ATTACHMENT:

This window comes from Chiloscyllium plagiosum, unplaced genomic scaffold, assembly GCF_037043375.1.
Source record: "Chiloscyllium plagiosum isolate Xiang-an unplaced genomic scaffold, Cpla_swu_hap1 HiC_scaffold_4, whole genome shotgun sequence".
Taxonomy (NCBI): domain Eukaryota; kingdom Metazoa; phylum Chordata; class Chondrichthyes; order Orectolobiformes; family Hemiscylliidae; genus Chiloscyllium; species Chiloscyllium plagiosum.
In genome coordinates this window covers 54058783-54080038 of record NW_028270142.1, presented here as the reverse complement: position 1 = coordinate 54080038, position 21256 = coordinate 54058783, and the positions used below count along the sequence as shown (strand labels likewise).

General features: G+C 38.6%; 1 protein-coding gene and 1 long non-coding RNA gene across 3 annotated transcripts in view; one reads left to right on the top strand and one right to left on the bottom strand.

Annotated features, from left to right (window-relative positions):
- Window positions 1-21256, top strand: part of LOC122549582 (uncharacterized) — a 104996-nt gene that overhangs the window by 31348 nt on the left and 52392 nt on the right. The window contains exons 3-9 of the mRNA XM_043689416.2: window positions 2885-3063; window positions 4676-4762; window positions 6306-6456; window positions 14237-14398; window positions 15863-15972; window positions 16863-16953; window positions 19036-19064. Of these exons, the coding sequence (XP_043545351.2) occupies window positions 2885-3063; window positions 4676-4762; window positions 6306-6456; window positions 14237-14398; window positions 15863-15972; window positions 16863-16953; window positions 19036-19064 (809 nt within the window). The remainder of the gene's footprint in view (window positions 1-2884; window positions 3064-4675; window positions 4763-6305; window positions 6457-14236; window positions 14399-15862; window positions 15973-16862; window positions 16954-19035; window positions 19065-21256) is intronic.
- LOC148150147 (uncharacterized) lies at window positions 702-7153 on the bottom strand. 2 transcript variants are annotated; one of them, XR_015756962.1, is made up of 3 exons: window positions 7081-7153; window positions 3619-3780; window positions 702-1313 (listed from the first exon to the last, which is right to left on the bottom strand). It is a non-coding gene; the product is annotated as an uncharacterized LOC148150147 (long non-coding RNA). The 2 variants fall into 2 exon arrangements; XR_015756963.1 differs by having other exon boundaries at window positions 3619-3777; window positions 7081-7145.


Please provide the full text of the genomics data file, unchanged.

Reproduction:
This window comes from Chiloscyllium plagiosum, unplaced genomic scaffold, assembly GCF_037043375.1.
Source record: "Chiloscyllium plagiosum isolate Xiang-an unplaced genomic scaffold, Cpla_swu_hap1 HiC_scaffold_4, whole genome shotgun sequence".
Taxonomy (NCBI): domain Eukaryota; kingdom Metazoa; phylum Chordata; class Chondrichthyes; order Orectolobiformes; family Hemiscylliidae; genus Chiloscyllium; species Chiloscyllium plagiosum.
In genome coordinates this window covers 54058783-54080038 of record NW_028270142.1, presented here as the reverse complement: position 1 = coordinate 54080038, position 21256 = coordinate 54058783, and the positions used below count along the sequence as shown (strand labels likewise).

General features: G+C 38.6%; 1 protein-coding gene and 1 long non-coding RNA gene across 3 annotated transcripts in view; one reads left to right on the top strand and one right to left on the bottom strand.

Annotated features, from left to right (window-relative positions):
- Window positions 1-21256, top strand: part of LOC122549582 (uncharacterized) — a 104996-nt gene that overhangs the window by 31348 nt on the left and 52392 nt on the right. The window contains exons 3-9 of the mRNA XM_043689416.2: window positions 2885-3063; window positions 4676-4762; window positions 6306-6456; window positions 14237-14398; window positions 15863-15972; window positions 16863-16953; window positions 19036-19064. Of these exons, the coding sequence (XP_043545351.2) occupies window positions 2885-3063; window positions 4676-4762; window positions 6306-6456; window positions 14237-14398; window positions 15863-15972; window positions 16863-16953; window positions 19036-19064 (809 nt within the window). The remainder of the gene's footprint in view (window positions 1-2884; window positions 3064-4675; window positions 4763-6305; window positions 6457-14236; window positions 14399-15862; window positions 15973-16862; window positions 16954-19035; window positions 19065-21256) is intronic.
- LOC148150147 (uncharacterized) lies at window positions 702-7153 on the bottom strand. 2 transcript variants are annotated; one of them, XR_015756962.1, is made up of 3 exons: window positions 7081-7153; window positions 3619-3780; window positions 702-1313 (listed from the first exon to the last, which is right to left on the bottom strand). It is a non-coding gene; the product is annotated as an uncharacterized LOC148150147 (long non-coding RNA). The 2 variants fall into 2 exon arrangements; XR_015756963.1 differs by having other exon boundaries at window positions 3619-3777; window positions 7081-7145.